It’s something else entirely when a whole stageful of top Dobro players line up to pay tribute.
Sally Van Meter had the most colorful way of putting it Tuesday night at the Birchmere Music Hall in the Washington, D.C., suburbs, where a Who’s Who of music gathered to pay tribute to Mike, who died in December.
No matter what you call it, the tribute was exactly the kind of thing Mike would have come up with if he had designed the night himself. A casual, fun, at times disorganized picking session with great musicians playing an eclectic mix of music while seated, transforming the 500-seat hall into the world’s largest and coolest living room jam instead of a formal concert setting.
Nearly two dozen musicians, from some lesser known but talented locals to Emmylou Harris, played in a seemingly endless array of lineups. Each of them had ties to Mike, having played with him, having been inspired by him or – in most cases – both.
“Josh Graves was the first. Then Mike,” said Douglas, who organized the tribute show with Ickes. “After Mike, there was nobody else to listen to. After Josh and Mike, there was nobody else I wanted to listen to.”
Ickes, in an interview before the show, said that after he heard Mike’s first solo album while he was a teenager, he changed his standards for listening to a record. “If Mike Auldridge wasn’t on it, I didn’t care to listen.”
You’ll notice I’m not talking a lot about the music that was played at this special show. There’s no need to. Every song, from a first set replication of Mike’s landmark album, Dobro, to the free-wheeling selections in the second set of the three-hour show was stellar, and if you weren’t there to hear them, no amount of words I can use to describe the performance can make you hear what you missed.
I need to make one exception, though. The Seldom Scene, which Mike helped found nearly 42 years ago, opened the second set of the night with Lorena, which developed into Mike’s signature tune over the years. The current lineup of the band sat silently on stage as a recording of Mike playing came through the speakers. The band kicked in the second time through, with Mike’s successor in the Scene, Fred Travers, taking over Mike’s part.
It was a real goosebump moment, similar to the way longtime Scene followers remember the band paying tribute to singer John Duffey in their first show after his untimely death in 1996.
Another of those goosebump moments came when Ickes and Douglas paused to say they were playing two of Mike’s Dobros.
The set list reflected Mike’s varied taste in music. It might be the first time Greensleeves, House of the Rising Sun, Van Morrison’s Moondance and Darcy Farrow were played on the same stage on the same night since, well, since Mike maybe did it on one of his countless performances at the Birchmere.
The biggest verbal compliment to Mike was paid by the biggest star on the bill.
Backstage, before the show, she said adding him to her band was a no-brainer. “Mike was so tasteful. He knew how to play around a singer. You got spoiled playing with Mike.”
She and others played as a giant poster of Mike loomed over them from a corner of the stage. It seemed fitting, since Mike and the Seldom Scene played regularly at the Birchmere over the decades, either here or at two previous locations.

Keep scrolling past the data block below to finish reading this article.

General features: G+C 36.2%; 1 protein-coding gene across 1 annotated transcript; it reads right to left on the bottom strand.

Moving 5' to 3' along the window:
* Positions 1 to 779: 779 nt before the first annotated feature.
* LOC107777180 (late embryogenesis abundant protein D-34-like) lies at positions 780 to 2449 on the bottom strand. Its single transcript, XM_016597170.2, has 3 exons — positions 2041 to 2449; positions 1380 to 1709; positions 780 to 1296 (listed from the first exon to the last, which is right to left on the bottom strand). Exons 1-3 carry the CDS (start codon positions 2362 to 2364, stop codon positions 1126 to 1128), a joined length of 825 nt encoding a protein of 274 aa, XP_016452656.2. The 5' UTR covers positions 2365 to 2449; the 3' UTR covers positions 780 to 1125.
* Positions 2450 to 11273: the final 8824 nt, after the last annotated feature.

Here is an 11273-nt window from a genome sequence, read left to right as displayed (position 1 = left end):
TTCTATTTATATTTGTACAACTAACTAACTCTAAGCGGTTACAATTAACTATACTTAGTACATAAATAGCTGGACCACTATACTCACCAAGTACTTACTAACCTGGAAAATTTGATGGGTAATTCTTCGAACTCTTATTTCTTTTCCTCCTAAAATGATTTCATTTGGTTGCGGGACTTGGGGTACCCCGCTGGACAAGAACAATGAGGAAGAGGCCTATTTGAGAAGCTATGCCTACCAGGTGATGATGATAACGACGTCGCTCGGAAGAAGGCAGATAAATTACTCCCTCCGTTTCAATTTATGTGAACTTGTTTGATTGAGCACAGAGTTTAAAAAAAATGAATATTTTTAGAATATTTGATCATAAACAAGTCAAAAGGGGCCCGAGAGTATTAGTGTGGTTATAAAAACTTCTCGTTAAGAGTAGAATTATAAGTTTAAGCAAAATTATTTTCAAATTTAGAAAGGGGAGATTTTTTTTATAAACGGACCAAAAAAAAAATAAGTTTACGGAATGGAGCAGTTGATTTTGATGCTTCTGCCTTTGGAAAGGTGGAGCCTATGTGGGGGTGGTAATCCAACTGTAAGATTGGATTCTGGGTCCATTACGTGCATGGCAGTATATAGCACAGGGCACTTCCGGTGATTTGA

“This is the house the Seldom Scene built,” said Harris, who has graced the Birchmere stage herself on numerous occasions. “This should be an annual event.”
The evening got off to a somber start, which had nothing to do with Mike’s passing. As he walked out to play on the opening number, Scene co-founder Ben Eldridge fell on the darkened stage. After a minute or two, he left the stage to have himself and his banjo checked out.
On any other night, that might have been the end of the show. But on this night, Douglas had a team filled with all-stars waiting in the wings. “Munford,” he yelled toward the dressing room, and in the best show-must-go-on tradition, Mike Munford strolled out, settled into the banjo seat and stayed there most of the night.
Ben jammed his thumb when he fell but his banjo escaped injury. Once the word spread that his injury wasn’t serious, the mood lightened considerably. Ben received a loud ovation when he came out with the rest of the Seldom Scene to open the second set. He responded by pretending to trip near the edge of the stage.
“I’ve been doing this for 40 years and I’ve never been so embarrassed,” Ben said.
But the band was having nothing to do with a Ben Eldridge pity party. Dudley Connell cracked, “He does that all the time just to get attention.” At another point, Fred Travers pointed out that folks come out for Seldom Scene shows for the same reason they go to NASCAR races. “To see the wrecks,” he said. Then, deadpan, he added, “We had one tonight when Ben walked out here.”
Mike would have been cracking up right along with the rest of the band. He likely wouldn’t have had much to say after high school classmate and onetime Scenemate Tom Gray said that Mike “brought the Dobro uptown.”
He would have just stood there on the Birchmere stage, his jeans perfectly creased, and played the fire out of his instrument.
Tuesday night, for three special hours, some of the best musicians around did it for him, creased jeans and all.
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About the Author (Author Profile)
David Morris is a Washington, D.C.-based journalist, songwriter and upright bass player. He has spent much of his career as a wire service political reporter, including nearly 14 years with The Associated Press and a stint as chief White House correspondent for Bloomberg News, and is now a senior editor for Kiplinger Washington Editors.
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